» 06/04/2012 14:02 NEPAL Foreign investment down by 39%. Nepal on the brink of economic collapse by Kalpit Parajuli Political instability, poor security and the ongoing strikes by trade unions among the main obstacles to economic development. From July 2011 to May 2012, investment fell from 715 million to just over 400.
Kathmandu (AsiaNews) - Foreign investment in Nepal has plummeted a huge 39%. This is shown by a study of the Ministry of Industry, which examined the economics of the country from July 2011 to May 2012. According to analysts, the government's initiative to proclaim Bhattarai 2012 "Year of the investment" has failed to give confidence to business and society. They fear the climate of instability in the country, left without a real government after the dissolution of the Constituent Assembly on May 27 last and the likely resignation of Prime Minister Bhattarai.
Nepal is among the poorest and least developed countries of the world. About a quarter of the population lives below the poverty line and agriculture, the main source of income for about three quarters of the Nepalese, represents one third of GDP.
The Golchha Organization, a leading investment company in the country, active in local and foreign markets, says that among the causes of the decline of the economy are the excessive politicization of labour, lack of infrastructure and energy. Since the Maoists came to power in 2008, the Nepalese entrepreneurs have faced thousands of strikes in their companies, organized by unions linked to the Maoist party. This has discouraged the opening of new industries. Between July 2011 and May 2012, foreign companies have invested about 48 billion rupees (435 million) by opening 206 new businesses. Between 2010 and 2011 the figure amounted to 79 billion rupees (715 million euros), with news 220 industries.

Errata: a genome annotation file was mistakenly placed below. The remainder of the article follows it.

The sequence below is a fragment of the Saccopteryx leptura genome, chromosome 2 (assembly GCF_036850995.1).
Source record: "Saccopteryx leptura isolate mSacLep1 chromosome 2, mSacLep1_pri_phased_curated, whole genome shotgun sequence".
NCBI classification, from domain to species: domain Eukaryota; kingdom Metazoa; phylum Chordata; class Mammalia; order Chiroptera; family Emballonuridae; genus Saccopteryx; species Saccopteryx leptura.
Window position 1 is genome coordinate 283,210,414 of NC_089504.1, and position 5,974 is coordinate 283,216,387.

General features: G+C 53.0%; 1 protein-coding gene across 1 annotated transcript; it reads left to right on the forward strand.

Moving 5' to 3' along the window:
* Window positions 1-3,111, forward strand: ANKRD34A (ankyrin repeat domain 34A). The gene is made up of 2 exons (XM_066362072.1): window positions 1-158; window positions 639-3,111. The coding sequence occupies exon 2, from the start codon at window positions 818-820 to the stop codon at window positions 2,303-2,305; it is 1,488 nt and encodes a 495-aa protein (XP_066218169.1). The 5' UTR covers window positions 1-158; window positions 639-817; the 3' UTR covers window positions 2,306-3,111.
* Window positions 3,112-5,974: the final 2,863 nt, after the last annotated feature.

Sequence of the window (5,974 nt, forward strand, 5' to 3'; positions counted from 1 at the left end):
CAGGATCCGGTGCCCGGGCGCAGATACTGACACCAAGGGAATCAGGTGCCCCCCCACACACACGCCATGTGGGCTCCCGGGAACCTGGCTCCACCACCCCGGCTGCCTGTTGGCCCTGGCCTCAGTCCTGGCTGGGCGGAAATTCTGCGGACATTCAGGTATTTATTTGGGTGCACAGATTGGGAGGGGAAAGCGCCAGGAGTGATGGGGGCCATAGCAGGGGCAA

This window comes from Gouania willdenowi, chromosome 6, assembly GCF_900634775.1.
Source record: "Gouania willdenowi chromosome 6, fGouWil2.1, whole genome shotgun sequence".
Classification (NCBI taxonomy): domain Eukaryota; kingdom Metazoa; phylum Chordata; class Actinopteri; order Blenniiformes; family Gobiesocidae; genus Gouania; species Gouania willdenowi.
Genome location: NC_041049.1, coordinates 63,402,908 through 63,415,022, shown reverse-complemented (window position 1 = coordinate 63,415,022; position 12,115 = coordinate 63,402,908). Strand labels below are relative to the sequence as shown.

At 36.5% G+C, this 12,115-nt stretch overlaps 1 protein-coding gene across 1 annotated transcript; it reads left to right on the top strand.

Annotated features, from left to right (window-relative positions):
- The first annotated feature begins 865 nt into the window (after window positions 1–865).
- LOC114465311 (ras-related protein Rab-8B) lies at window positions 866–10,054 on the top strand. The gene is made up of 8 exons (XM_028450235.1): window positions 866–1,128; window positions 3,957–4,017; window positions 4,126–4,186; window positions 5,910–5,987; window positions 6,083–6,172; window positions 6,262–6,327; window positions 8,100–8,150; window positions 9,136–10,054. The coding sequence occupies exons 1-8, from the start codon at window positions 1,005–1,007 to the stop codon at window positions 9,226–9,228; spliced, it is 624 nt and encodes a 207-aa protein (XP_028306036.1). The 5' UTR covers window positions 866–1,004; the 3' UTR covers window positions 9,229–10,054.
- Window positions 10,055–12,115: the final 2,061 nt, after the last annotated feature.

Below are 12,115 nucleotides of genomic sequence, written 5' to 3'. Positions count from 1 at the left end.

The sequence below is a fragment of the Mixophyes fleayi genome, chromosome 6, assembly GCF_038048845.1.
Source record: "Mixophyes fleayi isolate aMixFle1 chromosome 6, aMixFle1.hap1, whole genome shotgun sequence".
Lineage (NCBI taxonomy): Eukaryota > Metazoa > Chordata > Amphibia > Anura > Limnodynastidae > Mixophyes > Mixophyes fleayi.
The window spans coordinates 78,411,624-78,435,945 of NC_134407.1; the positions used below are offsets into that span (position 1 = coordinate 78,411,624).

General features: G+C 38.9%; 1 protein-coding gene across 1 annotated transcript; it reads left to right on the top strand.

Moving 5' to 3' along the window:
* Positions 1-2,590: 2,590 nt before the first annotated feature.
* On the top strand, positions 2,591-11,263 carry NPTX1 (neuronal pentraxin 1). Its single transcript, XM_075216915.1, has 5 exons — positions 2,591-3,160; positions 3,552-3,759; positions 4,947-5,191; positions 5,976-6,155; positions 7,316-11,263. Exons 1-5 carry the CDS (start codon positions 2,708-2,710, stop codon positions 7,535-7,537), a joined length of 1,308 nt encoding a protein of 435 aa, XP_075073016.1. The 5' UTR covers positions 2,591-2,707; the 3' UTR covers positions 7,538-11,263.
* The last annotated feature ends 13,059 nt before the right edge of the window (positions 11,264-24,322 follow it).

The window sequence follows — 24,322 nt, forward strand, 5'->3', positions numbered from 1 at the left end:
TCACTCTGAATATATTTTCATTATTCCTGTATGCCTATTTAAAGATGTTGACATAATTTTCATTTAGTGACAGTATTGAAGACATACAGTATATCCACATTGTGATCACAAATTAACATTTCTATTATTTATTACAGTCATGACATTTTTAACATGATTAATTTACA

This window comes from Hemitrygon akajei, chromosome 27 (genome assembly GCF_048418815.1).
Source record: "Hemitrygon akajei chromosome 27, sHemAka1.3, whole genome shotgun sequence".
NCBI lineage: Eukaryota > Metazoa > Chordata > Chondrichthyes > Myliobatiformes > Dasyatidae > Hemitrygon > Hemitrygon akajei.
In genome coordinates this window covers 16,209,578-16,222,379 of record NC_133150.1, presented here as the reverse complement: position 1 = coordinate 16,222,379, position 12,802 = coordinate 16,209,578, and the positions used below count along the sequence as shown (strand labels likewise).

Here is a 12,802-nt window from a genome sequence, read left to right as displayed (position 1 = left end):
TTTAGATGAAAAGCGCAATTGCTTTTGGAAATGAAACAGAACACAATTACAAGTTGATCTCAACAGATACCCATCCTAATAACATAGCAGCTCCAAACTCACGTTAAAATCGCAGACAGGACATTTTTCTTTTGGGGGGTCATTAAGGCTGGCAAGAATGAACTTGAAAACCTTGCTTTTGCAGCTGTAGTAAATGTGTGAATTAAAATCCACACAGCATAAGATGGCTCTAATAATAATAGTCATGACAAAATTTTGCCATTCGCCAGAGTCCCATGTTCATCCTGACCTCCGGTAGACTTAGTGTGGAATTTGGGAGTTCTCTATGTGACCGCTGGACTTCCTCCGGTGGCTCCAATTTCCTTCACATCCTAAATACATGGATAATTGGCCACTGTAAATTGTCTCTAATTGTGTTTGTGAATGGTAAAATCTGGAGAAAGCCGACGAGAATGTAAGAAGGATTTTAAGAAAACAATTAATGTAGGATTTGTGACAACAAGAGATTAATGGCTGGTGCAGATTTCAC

Diwakar Golchha, deputy director of the organization, explains that the social instability and the great power of the Maoist unions threaten economic development and alienate investors. They prefer to support the services sector such as tourism, which has fewer risks than manufacturing or energy. In 2012, the service companies invested in 80 new projects worth 8 billion rupees (90 million). However, the energy sector, especially hydropower still attracts large capital and represents 47% of investments made in July 2011 and May 2012, but experts say the costs outweigh the potential gains in the short term. Although hydropower is the only energy source in Nepal, the state offers incentives to companies. To date, five dam projects are waiting to be completed.
According to K Kosshi Kush, President of Federation of Nepalese Chamber of Commerce (Fncci), "future political scenarios will determine the country's development." If leaders fail to find a solution to the impasse and provide security for companies and society, we will have serious concerns". Fearing a collapse of the economy in the coming months, even China and India, the main partners in trade with Kathmandu, use the tactic of '"wait and see."
On May 27, the Constituent Assembly elected in 2008 was dissolved over a dispute between parties regarding the writing of the new Constitution, which still remains only a draft. For several days hundreds of protesters have been stationed in front of the palaces of the institutions to protest against the political class, accused of looking only to their own interests and not those of the population. Authorities fear new attacks on people and buildings linked to political power. To avoid riots and protests, the authorities have deployed thousands of police and soldiers in major cities across the country.